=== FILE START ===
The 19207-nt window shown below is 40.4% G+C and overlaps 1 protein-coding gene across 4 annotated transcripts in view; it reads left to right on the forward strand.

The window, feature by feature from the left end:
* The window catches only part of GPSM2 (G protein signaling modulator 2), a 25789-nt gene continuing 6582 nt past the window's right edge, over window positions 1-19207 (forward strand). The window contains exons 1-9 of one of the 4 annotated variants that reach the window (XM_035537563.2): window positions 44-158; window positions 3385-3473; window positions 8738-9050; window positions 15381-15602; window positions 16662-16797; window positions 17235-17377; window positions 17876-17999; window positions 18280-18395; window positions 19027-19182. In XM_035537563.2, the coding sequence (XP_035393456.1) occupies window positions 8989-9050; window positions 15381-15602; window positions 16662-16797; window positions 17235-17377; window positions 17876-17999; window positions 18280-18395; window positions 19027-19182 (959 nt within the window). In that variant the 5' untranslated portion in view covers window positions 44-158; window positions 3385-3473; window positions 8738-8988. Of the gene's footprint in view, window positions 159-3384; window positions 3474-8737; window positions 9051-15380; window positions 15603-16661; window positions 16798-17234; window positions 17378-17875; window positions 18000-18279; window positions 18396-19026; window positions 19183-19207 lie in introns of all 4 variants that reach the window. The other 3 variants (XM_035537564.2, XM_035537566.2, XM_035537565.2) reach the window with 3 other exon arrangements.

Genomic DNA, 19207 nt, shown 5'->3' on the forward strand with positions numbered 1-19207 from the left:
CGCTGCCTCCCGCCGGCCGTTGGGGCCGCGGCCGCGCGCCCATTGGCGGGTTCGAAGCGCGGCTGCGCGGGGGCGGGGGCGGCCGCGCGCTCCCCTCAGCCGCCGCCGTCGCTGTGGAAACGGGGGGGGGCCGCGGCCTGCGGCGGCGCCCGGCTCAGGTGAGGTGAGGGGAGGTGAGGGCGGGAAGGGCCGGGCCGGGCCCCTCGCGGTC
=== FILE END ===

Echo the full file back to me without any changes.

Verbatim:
The 19207-nt window shown below is 40.4% G+C and overlaps 1 protein-coding gene across 4 annotated transcripts in view; it reads left to right on the forward strand.

The window, feature by feature from the left end:
* The window catches only part of GPSM2 (G protein signaling modulator 2), a 25789-nt gene continuing 6582 nt past the window's right edge, over window positions 1-19207 (forward strand). The window contains exons 1-9 of one of the 4 annotated variants that reach the window (XM_035537563.2): window positions 44-158; window positions 3385-3473; window positions 8738-9050; window positions 15381-15602; window positions 16662-16797; window positions 17235-17377; window positions 17876-17999; window positions 18280-18395; window positions 19027-19182. In XM_035537563.2, the coding sequence (XP_035393456.1) occupies window positions 8989-9050; window positions 15381-15602; window positions 16662-16797; window positions 17235-17377; window positions 17876-17999; window positions 18280-18395; window positions 19027-19182 (959 nt within the window). In that variant the 5' untranslated portion in view covers window positions 44-158; window positions 3385-3473; window positions 8738-8988. Of the gene's footprint in view, window positions 159-3384; window positions 3474-8737; window positions 9051-15380; window positions 15603-16661; window positions 16798-17234; window positions 17378-17875; window positions 18000-18279; window positions 18396-19026; window positions 19183-19207 lie in introns of all 4 variants that reach the window. The other 3 variants (XM_035537564.2, XM_035537566.2, XM_035537565.2) reach the window with 3 other exon arrangements.

Genomic DNA, 19207 nt, shown 5'->3' on the forward strand with positions numbered 1-19207 from the left:
CGCTGCCTCCCGCCGGCCGTTGGGGCCGCGGCCGCGCGCCCATTGGCGGGTTCGAAGCGCGGCTGCGCGGGGGCGGGGGCGGCCGCGCGCTCCCCTCAGCCGCCGCCGTCGCTGTGGAAACGGGGGGGGGCCGCGGCCTGCGGCGGCGCCCGGCTCAGGTGAGGTGAGGGGAGGTGAGGGCGGGAAGGGCCGGGCCGGGCCCCTCGCGGTC